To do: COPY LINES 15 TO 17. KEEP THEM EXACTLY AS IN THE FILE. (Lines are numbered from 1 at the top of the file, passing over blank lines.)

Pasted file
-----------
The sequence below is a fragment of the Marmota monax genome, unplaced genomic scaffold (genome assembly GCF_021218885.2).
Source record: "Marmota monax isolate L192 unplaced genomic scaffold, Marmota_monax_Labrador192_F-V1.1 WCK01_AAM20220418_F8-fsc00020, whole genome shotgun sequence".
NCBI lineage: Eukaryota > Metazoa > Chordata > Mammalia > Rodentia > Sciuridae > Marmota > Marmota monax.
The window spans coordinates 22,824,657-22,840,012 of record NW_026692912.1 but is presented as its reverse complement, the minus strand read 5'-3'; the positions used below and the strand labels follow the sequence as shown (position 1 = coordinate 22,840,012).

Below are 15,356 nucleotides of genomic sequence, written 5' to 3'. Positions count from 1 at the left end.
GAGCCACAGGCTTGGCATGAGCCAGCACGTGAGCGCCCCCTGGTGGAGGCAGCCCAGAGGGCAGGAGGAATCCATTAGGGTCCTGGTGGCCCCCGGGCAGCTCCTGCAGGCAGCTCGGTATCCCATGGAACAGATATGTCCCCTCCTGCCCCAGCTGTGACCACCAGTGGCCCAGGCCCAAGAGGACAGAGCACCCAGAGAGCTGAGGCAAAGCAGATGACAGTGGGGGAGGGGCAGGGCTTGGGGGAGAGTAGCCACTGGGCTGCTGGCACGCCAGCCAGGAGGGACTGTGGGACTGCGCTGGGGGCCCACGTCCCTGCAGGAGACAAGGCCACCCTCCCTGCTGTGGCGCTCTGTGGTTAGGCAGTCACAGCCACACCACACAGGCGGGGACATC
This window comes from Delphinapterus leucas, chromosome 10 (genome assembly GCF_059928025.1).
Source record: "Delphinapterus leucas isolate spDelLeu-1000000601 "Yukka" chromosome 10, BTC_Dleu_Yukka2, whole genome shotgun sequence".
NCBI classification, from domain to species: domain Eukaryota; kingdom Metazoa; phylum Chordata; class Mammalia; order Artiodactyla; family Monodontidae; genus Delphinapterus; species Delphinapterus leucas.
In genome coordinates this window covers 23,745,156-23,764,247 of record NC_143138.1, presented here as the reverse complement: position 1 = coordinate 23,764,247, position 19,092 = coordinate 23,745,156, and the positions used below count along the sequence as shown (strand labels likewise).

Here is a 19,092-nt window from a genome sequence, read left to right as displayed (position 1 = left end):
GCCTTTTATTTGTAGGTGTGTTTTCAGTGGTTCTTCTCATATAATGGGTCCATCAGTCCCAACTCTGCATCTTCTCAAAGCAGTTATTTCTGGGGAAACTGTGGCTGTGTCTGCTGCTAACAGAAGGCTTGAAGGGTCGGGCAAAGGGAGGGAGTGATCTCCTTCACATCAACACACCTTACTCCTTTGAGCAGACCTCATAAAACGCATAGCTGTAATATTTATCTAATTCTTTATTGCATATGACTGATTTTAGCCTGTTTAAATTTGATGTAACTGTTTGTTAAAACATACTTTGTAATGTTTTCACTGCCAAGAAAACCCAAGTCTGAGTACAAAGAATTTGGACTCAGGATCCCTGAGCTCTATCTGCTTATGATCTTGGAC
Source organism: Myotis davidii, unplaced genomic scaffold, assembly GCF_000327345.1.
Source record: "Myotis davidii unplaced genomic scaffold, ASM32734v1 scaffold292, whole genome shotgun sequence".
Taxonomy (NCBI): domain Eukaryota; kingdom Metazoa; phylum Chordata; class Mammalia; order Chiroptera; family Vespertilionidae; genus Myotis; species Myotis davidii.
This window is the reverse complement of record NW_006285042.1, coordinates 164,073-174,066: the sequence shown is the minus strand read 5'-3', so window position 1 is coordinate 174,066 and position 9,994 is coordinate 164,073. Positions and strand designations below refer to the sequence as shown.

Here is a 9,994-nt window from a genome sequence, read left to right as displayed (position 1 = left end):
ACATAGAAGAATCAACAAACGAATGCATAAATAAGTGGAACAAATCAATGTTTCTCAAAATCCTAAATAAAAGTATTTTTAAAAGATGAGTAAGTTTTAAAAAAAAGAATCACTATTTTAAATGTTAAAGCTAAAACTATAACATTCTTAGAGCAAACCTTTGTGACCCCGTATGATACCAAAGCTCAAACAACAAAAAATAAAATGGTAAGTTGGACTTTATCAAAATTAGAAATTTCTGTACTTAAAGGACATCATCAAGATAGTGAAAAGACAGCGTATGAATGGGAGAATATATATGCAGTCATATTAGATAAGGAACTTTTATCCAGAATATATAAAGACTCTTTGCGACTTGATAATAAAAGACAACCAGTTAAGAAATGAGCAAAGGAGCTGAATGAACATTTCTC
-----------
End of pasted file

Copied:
Taxonomy (NCBI): domain Eukaryota; kingdom Metazoa; phylum Chordata; class Mammalia; order Chiroptera; family Vespertilionidae; genus Myotis; species Myotis davidii.
This window is the reverse complement of record NW_006285042.1, coordinates 164,073-174,066: the sequence shown is the minus strand read 5'-3', so window position 1 is coordinate 174,066 and position 9,994 is coordinate 164,073. Positions and strand designations below refer to the sequence as shown.

Here is a 9,994-nt window from a genome sequence, read left to right as displayed (position 1 = left end):